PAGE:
Dale Robbins instantly recognized the girl in line behind him at Henderson State College’s registration in August 1955.

He had, after all, carried her photo in his wallet for three months.

The first time I saw my future spouse:

She says: “He had a wonderful smile. He was very handsome, I thought, but his smile was just really wonderful.”

He says: “I was generally leaning toward brunettes most of my life until then but when I saw her she was very definitely blond. She was good-looking and I was interested.”

On our wedding day:

She says: “I had spent many nights at my grandparents’ house but I had never gotten to come down the stairway in my pretty pink suit that my mother had made and got to toss my corsage to my cousins at the bottom of the stairs. It was fun.”

He says: “She was beautiful as usual, radiant. We had a wonderful wedding and reception.”

My advice for a long happy marriage:

She says: “Apologize, and try not to be too sensitive and pray a lot and laugh as much as possible.”

He says: “Love. We’ve very definitely been faithful to each other and we enjoy doing things together and that’s where we’re supposed to be.”

Dale had taken off the year before at Henderson (now Henderson State University) to work as band director at Ashdown High School and in May 1955 he had taken his band to a contest at Arkansas High School in Texarkana. He saw Gail Reveley practicing her twirling in the middle of the gym that day and he walked over to introduce himself to her.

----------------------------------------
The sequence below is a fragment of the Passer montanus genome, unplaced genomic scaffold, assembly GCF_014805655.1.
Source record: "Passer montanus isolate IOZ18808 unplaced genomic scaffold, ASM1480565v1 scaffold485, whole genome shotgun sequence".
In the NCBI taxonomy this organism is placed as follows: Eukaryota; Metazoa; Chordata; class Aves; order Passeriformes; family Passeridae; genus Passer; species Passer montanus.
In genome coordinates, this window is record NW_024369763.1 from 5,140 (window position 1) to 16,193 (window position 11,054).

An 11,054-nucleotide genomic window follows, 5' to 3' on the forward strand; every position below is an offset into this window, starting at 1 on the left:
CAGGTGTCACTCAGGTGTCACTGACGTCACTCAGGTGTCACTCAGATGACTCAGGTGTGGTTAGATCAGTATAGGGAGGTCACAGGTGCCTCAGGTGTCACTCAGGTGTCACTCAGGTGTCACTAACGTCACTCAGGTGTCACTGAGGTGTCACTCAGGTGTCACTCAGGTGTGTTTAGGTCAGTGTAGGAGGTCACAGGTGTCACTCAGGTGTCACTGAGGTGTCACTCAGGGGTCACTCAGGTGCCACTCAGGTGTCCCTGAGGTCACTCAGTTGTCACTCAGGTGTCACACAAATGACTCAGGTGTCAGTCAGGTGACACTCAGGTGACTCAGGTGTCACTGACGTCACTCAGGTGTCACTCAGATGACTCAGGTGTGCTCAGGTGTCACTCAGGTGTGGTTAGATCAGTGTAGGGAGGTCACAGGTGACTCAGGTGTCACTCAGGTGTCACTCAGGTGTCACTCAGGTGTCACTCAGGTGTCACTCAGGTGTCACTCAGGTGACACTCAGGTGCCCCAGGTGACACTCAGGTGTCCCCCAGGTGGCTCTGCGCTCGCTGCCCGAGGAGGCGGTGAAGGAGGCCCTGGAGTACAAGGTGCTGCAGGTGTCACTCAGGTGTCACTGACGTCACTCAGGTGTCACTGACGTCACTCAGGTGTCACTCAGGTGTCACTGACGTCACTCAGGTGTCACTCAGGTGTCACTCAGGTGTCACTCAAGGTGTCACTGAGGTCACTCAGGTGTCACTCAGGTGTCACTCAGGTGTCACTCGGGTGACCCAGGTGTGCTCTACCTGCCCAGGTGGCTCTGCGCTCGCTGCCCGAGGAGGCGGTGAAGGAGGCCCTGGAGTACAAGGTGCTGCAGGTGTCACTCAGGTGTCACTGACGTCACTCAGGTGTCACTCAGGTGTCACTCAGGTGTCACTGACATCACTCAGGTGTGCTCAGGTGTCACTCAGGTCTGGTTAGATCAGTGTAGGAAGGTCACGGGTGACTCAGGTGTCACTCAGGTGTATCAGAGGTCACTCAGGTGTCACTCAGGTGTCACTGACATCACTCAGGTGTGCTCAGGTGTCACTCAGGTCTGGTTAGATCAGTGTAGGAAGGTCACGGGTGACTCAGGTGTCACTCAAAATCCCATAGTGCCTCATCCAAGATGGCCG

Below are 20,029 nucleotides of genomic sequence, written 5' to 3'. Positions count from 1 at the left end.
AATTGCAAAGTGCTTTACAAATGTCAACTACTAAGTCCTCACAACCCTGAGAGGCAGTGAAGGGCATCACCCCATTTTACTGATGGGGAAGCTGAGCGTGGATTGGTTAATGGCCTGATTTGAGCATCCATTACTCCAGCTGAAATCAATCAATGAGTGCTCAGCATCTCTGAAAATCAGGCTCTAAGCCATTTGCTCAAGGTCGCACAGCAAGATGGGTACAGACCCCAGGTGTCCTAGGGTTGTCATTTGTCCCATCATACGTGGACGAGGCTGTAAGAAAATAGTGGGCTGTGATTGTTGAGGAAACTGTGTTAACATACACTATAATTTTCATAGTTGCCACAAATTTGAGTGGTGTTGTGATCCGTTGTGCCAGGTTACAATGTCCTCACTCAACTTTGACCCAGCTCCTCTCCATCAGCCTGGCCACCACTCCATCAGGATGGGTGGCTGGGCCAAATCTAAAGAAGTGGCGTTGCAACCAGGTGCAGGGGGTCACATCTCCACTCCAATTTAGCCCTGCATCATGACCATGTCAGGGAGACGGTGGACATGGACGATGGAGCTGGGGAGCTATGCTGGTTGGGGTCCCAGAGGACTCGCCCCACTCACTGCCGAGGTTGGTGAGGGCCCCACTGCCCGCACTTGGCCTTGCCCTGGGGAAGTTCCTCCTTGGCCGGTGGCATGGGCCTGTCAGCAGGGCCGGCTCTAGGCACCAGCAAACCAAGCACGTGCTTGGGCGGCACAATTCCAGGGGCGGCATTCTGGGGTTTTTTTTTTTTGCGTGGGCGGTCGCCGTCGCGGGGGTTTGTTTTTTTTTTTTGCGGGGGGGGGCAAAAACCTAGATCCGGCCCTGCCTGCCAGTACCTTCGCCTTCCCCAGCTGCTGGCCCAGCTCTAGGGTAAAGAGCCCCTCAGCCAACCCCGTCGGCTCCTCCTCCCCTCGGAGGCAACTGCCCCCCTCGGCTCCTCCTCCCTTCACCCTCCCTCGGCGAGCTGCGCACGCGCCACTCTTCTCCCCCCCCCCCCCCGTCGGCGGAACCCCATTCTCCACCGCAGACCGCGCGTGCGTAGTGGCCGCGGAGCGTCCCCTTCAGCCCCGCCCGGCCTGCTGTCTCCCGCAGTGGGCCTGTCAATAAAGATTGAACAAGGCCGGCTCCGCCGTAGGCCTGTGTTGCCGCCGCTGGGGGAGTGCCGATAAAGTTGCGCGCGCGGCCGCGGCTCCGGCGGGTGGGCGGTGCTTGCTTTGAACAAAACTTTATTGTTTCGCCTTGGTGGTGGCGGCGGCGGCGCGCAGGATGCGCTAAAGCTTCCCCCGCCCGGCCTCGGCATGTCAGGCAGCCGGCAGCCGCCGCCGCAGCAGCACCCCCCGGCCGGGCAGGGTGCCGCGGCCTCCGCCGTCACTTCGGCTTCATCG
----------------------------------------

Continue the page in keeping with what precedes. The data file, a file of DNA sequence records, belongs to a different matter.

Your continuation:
“I was so nervous and in such a tizzy about my contest that I didn’t really pay a whole lot of attention right at that time,” Gail says.

The next morning, he saw her picture in the Arkansas Gazette, along with the other honor graduate from her high school in Stephens.

“I tore out her picture and put it in my wallet,” he says. “Three months later I was standing in line at Henderson and there she was.”

Gail was an incoming freshman, but she was trying to register for advanced secretarial classes because she wanted to transfer after a year to the University of Arkansas, Fayetteville. Those classes were almost full, though, and the registration workers didn’t want to let her take a slot reserved for upperclassmen.

They were in line together a couple more times that day, and on one of those occasions, Dale invited her to a sock hop on campus. They had fun that night and started seeing each other regularly.

They were in the campus bookstore a week or so later when, as Dale opened his wallet to take out money to pay for his coffee, she saw her photo.

“I asked him why my picture was in his billfold,” she says. “He blushed a little bit but he said he had seen it in the paper and just clipped it out. I thought that was kind of interesting.”

They dated for the next year, seeing occasional movies and doing things around campus. Dale was a music major, and the music department took a bus full of students to Little Rock to see Damn Yankees, The Sound of Music and The Music Man at Robinson Auditorium.

“I had never seen a musical in my life and not a whole lot of them had either, so that was a very wonderful date,” she says. “We sat in the balcony and I had never been anywhere like that before.”